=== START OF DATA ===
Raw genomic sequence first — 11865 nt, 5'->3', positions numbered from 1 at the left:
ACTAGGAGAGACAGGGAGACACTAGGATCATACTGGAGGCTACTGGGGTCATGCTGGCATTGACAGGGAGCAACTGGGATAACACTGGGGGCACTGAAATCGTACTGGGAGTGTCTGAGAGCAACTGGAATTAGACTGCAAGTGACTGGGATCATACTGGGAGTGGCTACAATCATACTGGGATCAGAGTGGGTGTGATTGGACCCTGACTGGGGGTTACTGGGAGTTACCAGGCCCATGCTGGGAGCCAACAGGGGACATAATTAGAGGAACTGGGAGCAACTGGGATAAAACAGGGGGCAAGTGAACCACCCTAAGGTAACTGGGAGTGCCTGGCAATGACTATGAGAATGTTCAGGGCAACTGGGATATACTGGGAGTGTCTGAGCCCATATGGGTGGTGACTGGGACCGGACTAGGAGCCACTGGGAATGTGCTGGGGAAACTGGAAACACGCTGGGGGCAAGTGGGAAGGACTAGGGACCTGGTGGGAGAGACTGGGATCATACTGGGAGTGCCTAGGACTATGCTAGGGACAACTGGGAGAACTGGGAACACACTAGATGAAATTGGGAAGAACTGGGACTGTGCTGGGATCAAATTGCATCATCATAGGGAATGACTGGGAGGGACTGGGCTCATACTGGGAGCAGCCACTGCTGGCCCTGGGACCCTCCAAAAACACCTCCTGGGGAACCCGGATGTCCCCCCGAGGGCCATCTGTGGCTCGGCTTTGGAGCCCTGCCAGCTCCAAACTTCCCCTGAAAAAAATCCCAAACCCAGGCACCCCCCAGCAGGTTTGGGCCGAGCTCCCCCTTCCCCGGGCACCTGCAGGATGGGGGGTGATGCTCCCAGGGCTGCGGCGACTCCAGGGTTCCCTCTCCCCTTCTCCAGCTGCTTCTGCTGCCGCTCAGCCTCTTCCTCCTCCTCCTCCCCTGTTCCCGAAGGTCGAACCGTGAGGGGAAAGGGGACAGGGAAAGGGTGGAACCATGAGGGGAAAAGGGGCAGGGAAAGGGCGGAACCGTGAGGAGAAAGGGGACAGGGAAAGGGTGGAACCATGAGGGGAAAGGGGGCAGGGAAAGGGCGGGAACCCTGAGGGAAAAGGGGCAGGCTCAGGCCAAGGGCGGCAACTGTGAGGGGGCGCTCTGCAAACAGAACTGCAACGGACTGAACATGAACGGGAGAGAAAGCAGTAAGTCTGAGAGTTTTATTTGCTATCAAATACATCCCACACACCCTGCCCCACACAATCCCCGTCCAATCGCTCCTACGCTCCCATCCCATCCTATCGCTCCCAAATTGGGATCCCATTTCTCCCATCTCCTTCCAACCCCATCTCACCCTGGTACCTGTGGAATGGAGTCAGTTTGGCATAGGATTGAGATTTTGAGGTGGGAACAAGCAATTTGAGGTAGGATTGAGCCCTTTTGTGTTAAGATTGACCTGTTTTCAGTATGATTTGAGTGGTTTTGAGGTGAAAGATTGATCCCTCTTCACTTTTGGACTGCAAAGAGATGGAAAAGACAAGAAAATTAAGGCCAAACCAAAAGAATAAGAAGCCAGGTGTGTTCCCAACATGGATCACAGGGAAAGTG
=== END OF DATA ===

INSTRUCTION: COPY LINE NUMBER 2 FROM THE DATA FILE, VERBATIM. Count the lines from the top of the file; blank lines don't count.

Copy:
ACTAGGAGAGACAGGGAGACACTAGGATCATACTGGAGGCTACTGGGGTCATGCTGGCATTGACAGGGAGCAACTGGGATAACACTGGGGGCACTGAAATCGTACTGGGAGTGTCTGAGAGCAACTGGAATTAGACTGCAAGTGACTGGGATCATACTGGGAGTGGCTACAATCATACTGGGATCAGAGTGGGTGTGATTGGACCCTGACTGGGGGTTACTGGGAGTTACCAGGCCCATGCTGGGAGCCAACAGGGGACATAATTAGAGGAACTGGGAGCAACTGGGATAAAACAGGGGGCAAGTGAACCACCCTAAGGTAACTGGGAGTGCCTGGCAATGACTATGAGAATGTTCAGGGCAACTGGGATATACTGGGAGTGTCTGAGCCCATATGGGTGGTGACTGGGACCGGACTAGGAGCCACTGGGAATGTGCTGGGGAAACTGGAAACACGCTGGGGGCAAGTGGGAAGGACTAGGGACCTGGTGGGAGAGACTGGGATCATACTGGGAGTGCCTAGGACTATGCTAGGGACAACTGGGAGAACTGGGAACACACTAGATGAAATTGGGAAGAACTGGGACTGTGCTGGGATCAAATTGCATCATCATAGGGAATGACTGGGAGGGACTGGGCTCATACTGGGAGCAGCCACTGCTGGCCCTGGGACCCTCCAAAAACACCTCCTGGGGAACCCGGATGTCCCCCCGAGGGCCATCTGTGGCTCGGCTTTGGAGCCCTGCCAGCTCCAAACTTCCCCTGAAAAAAATCCCAAACCCAGGCACCCCCCAGCAGGTTTGGGCCGAGCTCCCCCTTCCCCGGGCACCTGCAGGATGGGGGGTGATGCTCCCAGGGCTGCGGCGACTCCAGGGTTCCCTCTCCCCTTCTCCAGCTGCTTCTGCTGCCGCTCAGCCTCTTCCTCCTCCTCCTCCCCTGTTCCCGAAGGTCGAACCGTGAGGGGAAAGGGGACAGGGAAAGGGTGGAACCATGAGGGGAAAAGGGGCAGGGAAAGGGCGGAACCGTGAGGAGAAAGGGGACAGGGAAAGGGTGGAACCATGAGGGGAAAGGGGGCAGGGAAAGGGCGGGAACCCTGAGGGAAAAGGGGCAGGCTCAGGCCAAGGGCGGCAACTGTGAGGGGGCGCTCTGCAAACAGAACTGCAACGGACTGAACATGAACGGGAGAGAAAGCAGTAAGTCTGAGAGTTTTATTTGCTATCAAATACATCCCACACACCCTGCCCCACACAATCCCCGTCCAATCGCTCCTACGCTCCCATCCCATCCTATCGCTCCCAAATTGGGATCCCATTTCTCCCATCTCCTTCCAACCCCATCTCACCCTGGTACCTGTGGAATGGAGTCAGTTTGGCATAGGATTGAGATTTTGAGGTGGGAACAAGCAATTTGAGGTAGGATTGAGCCCTTTTGTGTTAAGATTGACCTGTTTTCAGTATGATTTGAGTGGTTTTGAGGTGAAAGATTGATCCCTCTTCACTTTTGGACTGCAAAGAGATGGAAAAGACAAGAAAATTAAGGCCAAACCAAAAGAATAAGAAGCCAGGTGTGTTCCCAACATGGATCACAGGGAAAGTG